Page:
The 2011 May Day March for Immigration Reform drew more than 500 enthusiastic participants. It evolved into an event that was qualitatively different from recent years. The theme of this year’s march can be captured in one popular chant: “¡Obama escucha, el pueblo esta de lucha!” The crowd demanded: “Obama listen: The people are in the fight!” It was an expression of frustration and an admonition regarding the campaign promises that Democrats have made and the failings of the Obama administration.
The march and rally had a festive tone, punctuated with sharp statements and cultural presentations by Native American, Mexicano, Irish and other representatives of Fresno’s ethnic mix. They all expressed solidarity with the struggle of immigrant families against the “men with guns.”
Another recurring theme was the failure of any movement toward true immigration reform. In fact, it would appear the movement for immigrants’ rights has lost ground, with more than 400,000 deportations last year—10% more than the Bush administration in its last year.
Many of these deportations were the direct result of the Secure Communities program, which allows state and local police to check the fingerprints of an individual they might book into jail against Department of Homeland Security (DHS) and Immigration and Naturalization Service (INS) databases.
One study by the Cardozo School of Law found that 79% of those deported by Secure Communities were either non-criminals or traffic and other low-level offenders. Instead of focusing resources on dangerous criminals, Secure Communities was deporting honest, working people, many with families.
The Obama administration has also increased border security and the employment of the E-Verify system for flagging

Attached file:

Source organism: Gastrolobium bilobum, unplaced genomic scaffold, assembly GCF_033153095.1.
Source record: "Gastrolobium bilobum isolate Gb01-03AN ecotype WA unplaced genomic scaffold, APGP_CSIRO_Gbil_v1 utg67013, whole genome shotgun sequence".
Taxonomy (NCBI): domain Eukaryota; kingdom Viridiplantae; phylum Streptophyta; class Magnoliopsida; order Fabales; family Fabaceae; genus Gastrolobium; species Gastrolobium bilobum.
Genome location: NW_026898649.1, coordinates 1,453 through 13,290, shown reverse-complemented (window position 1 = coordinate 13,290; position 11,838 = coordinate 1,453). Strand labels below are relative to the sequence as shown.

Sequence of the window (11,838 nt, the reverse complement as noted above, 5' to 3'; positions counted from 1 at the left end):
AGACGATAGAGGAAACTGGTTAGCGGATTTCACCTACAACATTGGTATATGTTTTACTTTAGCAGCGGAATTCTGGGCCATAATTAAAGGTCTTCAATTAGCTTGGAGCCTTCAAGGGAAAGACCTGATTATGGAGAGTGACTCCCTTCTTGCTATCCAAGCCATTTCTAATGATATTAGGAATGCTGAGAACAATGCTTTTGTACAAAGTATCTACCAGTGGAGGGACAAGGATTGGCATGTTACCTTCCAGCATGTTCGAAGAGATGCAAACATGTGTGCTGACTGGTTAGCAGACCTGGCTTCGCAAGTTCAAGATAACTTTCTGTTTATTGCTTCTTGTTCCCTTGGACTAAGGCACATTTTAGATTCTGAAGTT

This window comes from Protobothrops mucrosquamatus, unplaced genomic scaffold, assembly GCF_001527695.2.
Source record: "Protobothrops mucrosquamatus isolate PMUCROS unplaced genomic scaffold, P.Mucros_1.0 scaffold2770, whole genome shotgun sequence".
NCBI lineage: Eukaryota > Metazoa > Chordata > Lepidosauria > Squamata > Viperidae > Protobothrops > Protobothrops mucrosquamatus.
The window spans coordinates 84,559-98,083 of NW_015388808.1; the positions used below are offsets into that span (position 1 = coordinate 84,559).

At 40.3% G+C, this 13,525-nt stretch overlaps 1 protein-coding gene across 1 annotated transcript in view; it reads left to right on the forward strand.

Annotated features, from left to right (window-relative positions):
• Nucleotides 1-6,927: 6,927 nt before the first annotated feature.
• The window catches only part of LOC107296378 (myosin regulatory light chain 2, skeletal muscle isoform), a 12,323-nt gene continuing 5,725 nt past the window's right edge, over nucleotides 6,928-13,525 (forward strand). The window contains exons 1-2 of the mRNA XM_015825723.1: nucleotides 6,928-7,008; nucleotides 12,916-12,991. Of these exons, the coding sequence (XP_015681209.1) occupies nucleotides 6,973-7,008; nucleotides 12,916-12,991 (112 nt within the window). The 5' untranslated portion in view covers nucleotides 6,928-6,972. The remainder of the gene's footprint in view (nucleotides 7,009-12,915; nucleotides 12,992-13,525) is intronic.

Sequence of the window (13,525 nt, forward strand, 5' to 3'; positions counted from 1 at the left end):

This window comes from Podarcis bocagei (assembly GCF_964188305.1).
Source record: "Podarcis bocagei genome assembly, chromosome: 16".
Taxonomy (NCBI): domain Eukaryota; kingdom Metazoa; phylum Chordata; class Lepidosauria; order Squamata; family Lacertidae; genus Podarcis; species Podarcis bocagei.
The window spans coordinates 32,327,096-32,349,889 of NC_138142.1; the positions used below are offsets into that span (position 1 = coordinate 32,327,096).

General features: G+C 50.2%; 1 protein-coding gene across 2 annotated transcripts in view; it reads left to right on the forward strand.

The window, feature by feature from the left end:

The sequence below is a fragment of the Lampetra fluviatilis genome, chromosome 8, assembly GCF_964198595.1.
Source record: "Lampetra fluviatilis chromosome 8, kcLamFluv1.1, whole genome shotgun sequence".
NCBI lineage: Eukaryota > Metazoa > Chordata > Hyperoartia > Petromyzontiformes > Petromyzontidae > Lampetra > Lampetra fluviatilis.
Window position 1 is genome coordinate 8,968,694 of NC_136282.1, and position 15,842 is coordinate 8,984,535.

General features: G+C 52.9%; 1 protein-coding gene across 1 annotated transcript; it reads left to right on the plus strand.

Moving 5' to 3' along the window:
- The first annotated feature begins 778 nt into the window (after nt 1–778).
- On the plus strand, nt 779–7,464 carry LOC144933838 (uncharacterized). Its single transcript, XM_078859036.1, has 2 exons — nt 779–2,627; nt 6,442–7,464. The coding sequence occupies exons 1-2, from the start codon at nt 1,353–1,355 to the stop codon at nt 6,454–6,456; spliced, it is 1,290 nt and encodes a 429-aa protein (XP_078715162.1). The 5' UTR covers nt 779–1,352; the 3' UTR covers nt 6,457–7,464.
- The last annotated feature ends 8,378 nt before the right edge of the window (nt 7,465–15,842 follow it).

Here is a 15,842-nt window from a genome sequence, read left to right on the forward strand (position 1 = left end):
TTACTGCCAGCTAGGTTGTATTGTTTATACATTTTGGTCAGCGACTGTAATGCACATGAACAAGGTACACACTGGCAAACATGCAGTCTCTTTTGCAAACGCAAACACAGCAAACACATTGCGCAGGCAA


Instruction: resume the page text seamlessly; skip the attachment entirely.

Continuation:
“no-match” Social Security numbers.
In addition to Secure Communities, another focus of the May Day mobilization was the DREAM Act, both at the state and federal levels. The state initiative proposed by Rep. Tom Ammiano (D‒San Francisco) would provide financial assistance for undocumented and legal resident aliens who seek higher education.
The federal proposal would provide true legal status for undocumented youths based on years of residency, educational enrollment and other circumstances of their presence in the United States. Recently, 22 Democratic senators sent a letter asking the president to use his executive power to stop deportations of DREAM Act students. Two former INS General Counsels support this effort, stating that the president has the authority to grant administrative relief.
The May Day March was led by a group of elementary school-aged children who proudly displayed a banner that stated, “Don’t Deport My Family.” It was accented by their small handprints. A mass of banners and signs reaffirmed, “Stop the Raids,” “California DREAM Act Now!” and “Immigrants are hardworking people!”
Despite rumors of an effort by the Tea Party to mount a counterdemonstration, there were neither signs nor altercations of any nature. The May Day March was loud, energetic and peaceful. The marchers were determined to reach out to the reported 72% of the American public who support comprehensive immigration reform.
Event speakers evoked the legacy of the Native Americans who lost their struggle against American aggression but retained their culture and dignity. The participation of a large number of children added a sense of urgency and hope in the future.
One event speaker emphasized that in the coming years Latinos will be the majority of California residents. Today’s undocumented and other immigrants must prepare themselves for the day when they come into their political strength and have the power to determine their future.
The May Day Committee for Immigration Reform continues to work for justice for immigrants through the following immediate objectives:
- Cessation of the implementation of Secure Communities
- Suspension of deportations of all DREAM Act‒eligible youth
- Passage of the DREAM Act at the state and federal levels
- Comprehensive immigration reform that alleviates the unjust conditions under which close to 12 million undocumented persons continue to live in the United States
For more information, contact the committee at 559-776-6642 or 559-367-1017.